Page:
The Sikh fortress turban is a rare object of which only five exist in Britain. This particular one is wrapped around a wooden cone and was made for a ceremonial purpose rather than every day wear.
Height: 71 cm
Width: 26 cm
Circumference: 90 cm
This turban is known as a Dastar Boonga (ਦਸਤਾਰ ਬੂੰਗਾ) or turban fortress, which is a type distinct to the Sikh warrior tradition. Its tall conical structure is very much like a tower or fortress and made it effective in battle, protecting both the hair and head from sword blows.
It is tied by entwining the long hair with the turban cloth which can be up to 20 yards long. Ornaments such as steel quoits and small daggers were secured to it by winding long lengths of plaited steel around the turban to provide further protection.
The Dastaar Boonga was and continues to be worn by the Akali-Nihangs.
Religious persecution under the Mughal Empire (1526-1858) in India led to the development of a Sikh martial tradition. The Akalis (Immortals) were the original Sikh warriors raised by the sixth Sikh Guru (Guru Har Gobind). The Akali often, referred to as Akali-Nihang, is a dedicated believer in Akal, meaning the timeless one (God).
Akal-Nihangs wore dark blue clothes, iron bangles around their wrists and steel quoits in their tall conical blue turbans, together with swords, daggers and tiger claws. Today the Akali Nihangs mostly exist in areas of the Punjab and still observe the original Sikh martial traditions.
The ornaments on this turban include a modified Rattray Battalion badge, which suggests it may have associations with the British Army battalion raised in January 1856 by Captain Thomas Rattray.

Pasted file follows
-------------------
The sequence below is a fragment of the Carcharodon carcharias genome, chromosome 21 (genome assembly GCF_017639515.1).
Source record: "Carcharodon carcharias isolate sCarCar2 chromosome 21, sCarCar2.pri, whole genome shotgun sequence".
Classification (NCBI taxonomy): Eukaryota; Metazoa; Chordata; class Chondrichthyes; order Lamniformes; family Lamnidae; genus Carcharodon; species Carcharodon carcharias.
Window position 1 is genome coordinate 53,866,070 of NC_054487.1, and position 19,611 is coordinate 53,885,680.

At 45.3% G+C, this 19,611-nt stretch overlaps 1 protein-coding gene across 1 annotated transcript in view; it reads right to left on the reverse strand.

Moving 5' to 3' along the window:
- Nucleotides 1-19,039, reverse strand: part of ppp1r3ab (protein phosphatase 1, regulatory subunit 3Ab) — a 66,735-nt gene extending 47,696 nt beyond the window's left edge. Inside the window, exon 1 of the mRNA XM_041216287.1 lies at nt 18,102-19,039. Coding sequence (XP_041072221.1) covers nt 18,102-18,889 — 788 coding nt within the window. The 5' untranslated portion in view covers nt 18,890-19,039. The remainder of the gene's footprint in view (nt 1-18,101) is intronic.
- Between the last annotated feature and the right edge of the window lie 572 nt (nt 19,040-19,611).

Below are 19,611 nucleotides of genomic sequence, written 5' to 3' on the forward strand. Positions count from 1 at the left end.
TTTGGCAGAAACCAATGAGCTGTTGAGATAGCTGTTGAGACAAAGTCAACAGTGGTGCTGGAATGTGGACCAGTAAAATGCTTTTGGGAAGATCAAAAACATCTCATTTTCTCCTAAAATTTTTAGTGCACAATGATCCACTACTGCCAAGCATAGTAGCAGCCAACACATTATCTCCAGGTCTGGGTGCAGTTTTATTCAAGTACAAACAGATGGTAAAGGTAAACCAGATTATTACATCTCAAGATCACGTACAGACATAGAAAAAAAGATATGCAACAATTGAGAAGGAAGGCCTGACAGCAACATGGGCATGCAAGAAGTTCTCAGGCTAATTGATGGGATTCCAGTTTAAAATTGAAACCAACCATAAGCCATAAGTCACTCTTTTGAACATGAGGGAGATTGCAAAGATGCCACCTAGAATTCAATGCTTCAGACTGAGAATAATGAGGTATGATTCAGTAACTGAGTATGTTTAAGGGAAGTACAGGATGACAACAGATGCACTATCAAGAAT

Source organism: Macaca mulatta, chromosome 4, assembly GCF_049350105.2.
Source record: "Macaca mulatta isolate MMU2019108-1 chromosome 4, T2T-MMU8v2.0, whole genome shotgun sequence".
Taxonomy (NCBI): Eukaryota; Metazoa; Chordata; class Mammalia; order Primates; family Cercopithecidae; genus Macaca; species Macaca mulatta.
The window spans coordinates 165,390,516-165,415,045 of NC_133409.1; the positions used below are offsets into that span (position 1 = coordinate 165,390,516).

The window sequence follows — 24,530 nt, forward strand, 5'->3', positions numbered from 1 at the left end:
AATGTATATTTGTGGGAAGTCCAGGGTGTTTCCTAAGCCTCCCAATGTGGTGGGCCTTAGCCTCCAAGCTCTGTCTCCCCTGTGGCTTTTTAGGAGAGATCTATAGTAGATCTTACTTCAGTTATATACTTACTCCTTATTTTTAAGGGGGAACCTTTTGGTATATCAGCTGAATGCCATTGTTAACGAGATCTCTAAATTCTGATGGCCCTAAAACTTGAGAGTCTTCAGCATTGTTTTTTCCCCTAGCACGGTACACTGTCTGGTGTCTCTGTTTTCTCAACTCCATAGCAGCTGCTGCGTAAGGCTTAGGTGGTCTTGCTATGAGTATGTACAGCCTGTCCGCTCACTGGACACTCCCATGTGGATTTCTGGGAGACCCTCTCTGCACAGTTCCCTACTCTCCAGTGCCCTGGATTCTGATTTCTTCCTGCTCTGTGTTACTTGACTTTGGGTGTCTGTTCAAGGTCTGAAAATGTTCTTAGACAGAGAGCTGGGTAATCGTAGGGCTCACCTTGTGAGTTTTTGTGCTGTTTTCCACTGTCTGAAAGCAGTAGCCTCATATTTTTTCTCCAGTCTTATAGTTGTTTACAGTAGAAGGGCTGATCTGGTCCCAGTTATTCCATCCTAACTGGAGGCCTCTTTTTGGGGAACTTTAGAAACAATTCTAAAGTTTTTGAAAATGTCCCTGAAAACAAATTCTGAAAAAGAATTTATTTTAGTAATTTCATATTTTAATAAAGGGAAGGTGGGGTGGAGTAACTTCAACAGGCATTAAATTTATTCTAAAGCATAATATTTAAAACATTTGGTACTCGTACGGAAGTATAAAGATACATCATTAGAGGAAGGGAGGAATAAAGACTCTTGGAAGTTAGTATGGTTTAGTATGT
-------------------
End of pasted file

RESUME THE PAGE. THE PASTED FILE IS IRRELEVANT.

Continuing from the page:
It has been in the British Museum collection since the early twentieth century, and in 1900 was displayed at the Banqueting House, Westminster as part of a ‘Relics of Old Wars’ exhibition.
Turbans such as this were collected by generals of the British army in the late nineteenth century as examples of Indian art and culture and would have been specially made for the British market.
The object has been in the BM collection for many years, possibly from as early as the 19th century. It is believed that the original Turban was donated to the Banqueting House Museum in 1894 which later became the Royal United Services Institute. It was donated by Lieut-Colonel H. A. Sawyer, Indian Staff Corps. and there is a photograph of the Turban displayed there in March 1900 published in the English Illustrated Magazine (Mar 1900). It is believed that the Turban came to the British Museum shortly after that.
(Sources: http://www.britishmuseum.org/explore/highlights/highlight_objects/asia/s/sikh_fortress_turban.aspx, http://www.britishmuseum.org/research/collection_online/collection_object_details.aspx?objectId=1573299&partId=1)
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